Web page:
Monday, November 20, 2006

Grey Rights

Why is it that society is changing in such a way that anything exclusive must be evil?

I am writing of course, in response to the news that the Christian Union at Exeter University has become embroiled in a legal battle over it's membership and enrolment criteria. Now call me what you will, but I believe that if an organisation exists for a specific purpose that fundamentally defines it's very identity, then it has every right to take steps to protect the factors that decide the nature of it's existence.

It is considered rude and bad form to attend a restaurant - be it Indian, Chinese, Thai, Mexican, Italian or French... and demand an English dish. You go to those places to partake in their unique flavour and cultural offerings, you don't go to subject them to your own bland demands... or at least you shouldn't. Why should it be any different for religion or gender for that matter?

Why do we all have to go into the cosmic blender and become congealed into a morass of grey blandness? Sometimes I look at other blogs that are emblazoned with the "Embrace Diversity" banner... and I wonder what the authors understand by that statement? I am sure they fall into two groups. There are those who believe that diversity is about believing everything in culture is equal without question... that we should all have a shared morality that encompasses all belief. There are also those who believe that everybody is equal and entitled to their beliefs... but do not necessarily believe that all those beliefs in themselves are equal. I'm more inclined to believe the latter. I think we can learn from one another's beliefs... but I feel we are wrong when we try to supplant our own agenda (be it liberal or conservative) into a belief system. Don't get me wrong... I have nothing against using examples from one religion to suggest that in actuality it is pointing to another... but to actually change a people's religious practices without them changing their religion... isn't conversion, it is just hybridization.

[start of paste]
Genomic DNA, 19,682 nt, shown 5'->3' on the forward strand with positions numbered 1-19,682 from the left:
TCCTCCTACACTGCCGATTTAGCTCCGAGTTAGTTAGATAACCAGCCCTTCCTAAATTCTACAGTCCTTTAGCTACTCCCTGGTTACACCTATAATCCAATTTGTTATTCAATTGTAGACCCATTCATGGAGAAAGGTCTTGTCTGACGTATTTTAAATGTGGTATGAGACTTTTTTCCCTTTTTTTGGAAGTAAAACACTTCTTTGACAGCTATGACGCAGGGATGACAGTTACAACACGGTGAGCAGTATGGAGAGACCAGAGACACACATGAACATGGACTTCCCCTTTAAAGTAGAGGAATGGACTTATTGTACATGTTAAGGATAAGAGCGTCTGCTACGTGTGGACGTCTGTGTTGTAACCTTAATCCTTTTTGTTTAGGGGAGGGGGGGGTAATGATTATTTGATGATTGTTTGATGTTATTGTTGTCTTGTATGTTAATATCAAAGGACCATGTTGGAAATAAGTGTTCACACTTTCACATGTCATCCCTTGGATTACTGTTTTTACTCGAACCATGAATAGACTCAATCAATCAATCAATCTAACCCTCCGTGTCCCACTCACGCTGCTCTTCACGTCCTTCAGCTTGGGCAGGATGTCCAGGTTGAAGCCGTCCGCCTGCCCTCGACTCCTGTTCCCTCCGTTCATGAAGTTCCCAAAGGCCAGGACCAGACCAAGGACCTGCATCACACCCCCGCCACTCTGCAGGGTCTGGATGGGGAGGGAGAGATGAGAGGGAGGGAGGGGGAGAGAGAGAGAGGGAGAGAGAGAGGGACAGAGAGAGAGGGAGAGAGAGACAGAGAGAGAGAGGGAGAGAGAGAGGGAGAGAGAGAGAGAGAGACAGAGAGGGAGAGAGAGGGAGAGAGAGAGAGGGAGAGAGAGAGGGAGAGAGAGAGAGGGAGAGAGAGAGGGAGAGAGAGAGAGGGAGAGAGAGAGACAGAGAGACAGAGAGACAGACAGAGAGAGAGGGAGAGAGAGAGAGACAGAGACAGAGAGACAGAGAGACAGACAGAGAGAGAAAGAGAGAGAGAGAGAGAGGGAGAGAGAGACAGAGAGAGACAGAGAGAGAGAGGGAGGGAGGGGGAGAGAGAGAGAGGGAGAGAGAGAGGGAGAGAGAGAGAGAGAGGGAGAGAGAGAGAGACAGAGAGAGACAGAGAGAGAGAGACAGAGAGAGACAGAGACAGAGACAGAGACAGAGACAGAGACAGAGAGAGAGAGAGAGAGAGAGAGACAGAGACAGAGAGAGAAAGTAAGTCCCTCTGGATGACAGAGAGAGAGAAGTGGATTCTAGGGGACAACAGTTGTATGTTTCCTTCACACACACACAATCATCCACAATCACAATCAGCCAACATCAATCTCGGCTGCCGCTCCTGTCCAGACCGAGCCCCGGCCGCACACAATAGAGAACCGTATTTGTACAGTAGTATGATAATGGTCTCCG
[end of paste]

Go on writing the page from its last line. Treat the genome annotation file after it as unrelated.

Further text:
In a couple of earlier posts I've pointed out that I don't think it's right to expect non-Christians to have to comply with Christian standards if they don't subscribe to the faith. Now I'm turning the argument on it's head. I am defending Christianity's right to maintain it's own standards in the face of outside cultural pressure. I don't want to force my culture on humanity... but I expect humanity to share that same level of respect for my culture. I don't want people who have no interest in a relationship with Jesus Christ... dictating the terms of religious doctrine to me - that is irrespective of whether such people are conservative or liberal.

True diversity lies in accepting and respecting people despite what differences you may share.

If we are going to start accusing people of discrimination on the basis of exclusivity... then I am going to start using ladies toilets... it is discriminative to ban men from any toilet on the basis of their gender. Of course I'm not serious... I only intend to illustrate how ludicrous it is to legislate such things.

1 comment:

  1. Man you are good. I love the way you explained this. You put it into words so much better than I can. I totally agree.


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